A solar cell made entirely from carbon, one of the most abundant elements on earth, has been developed for the first time by a research team from Stanford University. The discovery opens the door to much cheaper energy generation capabilities in the future. The results are published in the Oct. 31 online edition of the journal ACS Nano. Stanford Professor Zhenan Bao says: "Photovoltaics will definitely be a very important source of power that we will tap into in the future," said study senior author Zhenan Bao, a professor of chemical engineering at Stanford University . "We have a lot of available sunlight. We've got to figure out some way to use this natural resource that is given to us." Stanford University scientists have developed the first solar cell made entirely of carbon. This new solar cell promises a cheaper alternative to the expensive, silicon-based photovoltaic solar panels available today.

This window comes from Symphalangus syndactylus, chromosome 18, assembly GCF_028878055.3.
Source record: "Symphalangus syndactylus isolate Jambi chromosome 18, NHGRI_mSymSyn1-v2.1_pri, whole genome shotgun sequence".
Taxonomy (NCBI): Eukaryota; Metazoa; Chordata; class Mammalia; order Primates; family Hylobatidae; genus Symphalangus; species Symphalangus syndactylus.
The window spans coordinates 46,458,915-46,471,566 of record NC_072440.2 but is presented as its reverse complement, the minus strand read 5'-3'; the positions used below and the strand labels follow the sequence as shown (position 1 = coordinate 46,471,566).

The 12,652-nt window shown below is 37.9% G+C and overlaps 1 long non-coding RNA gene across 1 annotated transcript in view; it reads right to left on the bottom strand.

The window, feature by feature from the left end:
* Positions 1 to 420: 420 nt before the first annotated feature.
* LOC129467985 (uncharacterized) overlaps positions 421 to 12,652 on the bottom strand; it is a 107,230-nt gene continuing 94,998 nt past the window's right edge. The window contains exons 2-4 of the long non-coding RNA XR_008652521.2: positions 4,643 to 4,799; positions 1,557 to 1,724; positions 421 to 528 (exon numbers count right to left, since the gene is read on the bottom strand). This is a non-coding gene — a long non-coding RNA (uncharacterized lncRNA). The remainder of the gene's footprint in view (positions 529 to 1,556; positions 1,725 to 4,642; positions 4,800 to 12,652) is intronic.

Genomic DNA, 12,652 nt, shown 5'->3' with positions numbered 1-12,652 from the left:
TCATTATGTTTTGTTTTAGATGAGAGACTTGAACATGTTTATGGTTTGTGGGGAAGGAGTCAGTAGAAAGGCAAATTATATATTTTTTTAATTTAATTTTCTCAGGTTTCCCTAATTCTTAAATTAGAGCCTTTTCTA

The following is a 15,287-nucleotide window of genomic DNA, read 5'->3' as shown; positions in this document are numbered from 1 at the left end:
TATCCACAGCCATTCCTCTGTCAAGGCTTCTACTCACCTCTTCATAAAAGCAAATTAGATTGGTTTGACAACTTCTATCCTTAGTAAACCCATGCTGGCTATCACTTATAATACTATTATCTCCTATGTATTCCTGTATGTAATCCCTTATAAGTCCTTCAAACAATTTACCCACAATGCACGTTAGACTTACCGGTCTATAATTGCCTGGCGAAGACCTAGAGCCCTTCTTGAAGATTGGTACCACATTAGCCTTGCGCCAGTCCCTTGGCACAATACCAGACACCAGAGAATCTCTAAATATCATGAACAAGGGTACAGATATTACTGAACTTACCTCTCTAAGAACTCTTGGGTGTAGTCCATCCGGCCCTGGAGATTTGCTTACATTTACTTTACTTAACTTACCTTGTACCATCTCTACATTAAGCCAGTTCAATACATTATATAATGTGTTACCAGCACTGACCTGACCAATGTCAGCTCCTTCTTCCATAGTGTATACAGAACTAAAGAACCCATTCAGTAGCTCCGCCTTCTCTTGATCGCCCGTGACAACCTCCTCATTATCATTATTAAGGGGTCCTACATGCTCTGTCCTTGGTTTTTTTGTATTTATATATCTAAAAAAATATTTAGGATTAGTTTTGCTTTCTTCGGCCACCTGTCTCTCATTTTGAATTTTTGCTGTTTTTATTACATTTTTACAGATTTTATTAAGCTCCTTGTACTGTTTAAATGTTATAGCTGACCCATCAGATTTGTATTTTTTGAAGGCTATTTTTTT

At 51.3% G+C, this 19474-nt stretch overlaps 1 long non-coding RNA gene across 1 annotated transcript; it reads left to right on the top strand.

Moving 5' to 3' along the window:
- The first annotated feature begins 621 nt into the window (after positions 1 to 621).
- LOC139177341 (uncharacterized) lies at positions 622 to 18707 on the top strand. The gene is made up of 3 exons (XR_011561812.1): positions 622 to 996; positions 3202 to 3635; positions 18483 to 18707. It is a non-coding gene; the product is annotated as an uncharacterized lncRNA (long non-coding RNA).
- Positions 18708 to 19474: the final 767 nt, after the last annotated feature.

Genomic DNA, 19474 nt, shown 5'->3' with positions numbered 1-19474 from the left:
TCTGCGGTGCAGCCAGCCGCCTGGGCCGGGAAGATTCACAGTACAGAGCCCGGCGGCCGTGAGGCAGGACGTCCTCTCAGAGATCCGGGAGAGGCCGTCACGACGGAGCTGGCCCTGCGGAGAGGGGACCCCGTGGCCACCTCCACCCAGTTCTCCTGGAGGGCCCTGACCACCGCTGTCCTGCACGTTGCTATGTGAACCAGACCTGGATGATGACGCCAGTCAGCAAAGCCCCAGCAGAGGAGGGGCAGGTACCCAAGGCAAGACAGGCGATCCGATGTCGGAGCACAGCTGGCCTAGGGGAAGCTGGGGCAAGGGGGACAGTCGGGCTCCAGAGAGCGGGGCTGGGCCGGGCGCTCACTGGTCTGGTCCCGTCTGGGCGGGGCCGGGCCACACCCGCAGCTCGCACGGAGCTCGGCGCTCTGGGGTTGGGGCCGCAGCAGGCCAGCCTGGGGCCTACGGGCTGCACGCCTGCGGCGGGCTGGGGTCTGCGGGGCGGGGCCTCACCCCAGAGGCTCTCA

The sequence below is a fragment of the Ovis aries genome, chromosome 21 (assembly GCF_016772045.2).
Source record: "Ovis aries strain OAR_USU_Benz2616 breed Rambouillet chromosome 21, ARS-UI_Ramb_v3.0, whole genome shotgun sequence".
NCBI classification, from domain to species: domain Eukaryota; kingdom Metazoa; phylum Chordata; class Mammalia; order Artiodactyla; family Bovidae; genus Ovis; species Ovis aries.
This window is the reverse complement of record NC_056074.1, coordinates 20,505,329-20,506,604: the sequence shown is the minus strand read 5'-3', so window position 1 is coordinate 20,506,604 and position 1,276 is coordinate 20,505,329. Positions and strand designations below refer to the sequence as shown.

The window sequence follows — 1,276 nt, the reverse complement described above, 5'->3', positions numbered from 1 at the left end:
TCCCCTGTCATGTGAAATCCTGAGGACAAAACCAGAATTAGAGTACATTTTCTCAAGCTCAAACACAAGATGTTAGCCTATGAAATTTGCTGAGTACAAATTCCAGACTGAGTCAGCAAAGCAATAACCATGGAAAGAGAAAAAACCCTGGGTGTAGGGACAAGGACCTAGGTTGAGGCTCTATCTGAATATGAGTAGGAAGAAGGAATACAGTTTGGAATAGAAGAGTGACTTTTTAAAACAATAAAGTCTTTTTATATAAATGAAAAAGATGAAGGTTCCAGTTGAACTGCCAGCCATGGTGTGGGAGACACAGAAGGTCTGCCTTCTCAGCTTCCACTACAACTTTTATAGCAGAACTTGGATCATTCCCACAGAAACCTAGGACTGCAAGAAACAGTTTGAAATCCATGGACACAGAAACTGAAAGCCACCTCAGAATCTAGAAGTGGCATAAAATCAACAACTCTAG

The world's largest offshore wind farm produced its first electricity on Monday around 20 kilometres off the east coast of Britain, boosting the country's position as the world's top offshore wind market. The first 151 wind turbines of the London Array project generated electricity for the first time and the remaining 24 will power up by the end of the year, owners DONG Energy (50 percent), E.ON (30 percent) and Masdar (20 percent) said. Britain aims to build around 30 gigawatts (GW) of wind capacity at sea by 2020 to make use of high wind speeds for electricity generation to help meet the governments legally binding emissions reduction targets. Once the London Array project is fully operational at the end of the year, Britain will have nearly 3 GW of offshore wind capacity in operation. The London Array wind farm could be expanded to 870 MW if a second phase receives required permits, the owners said.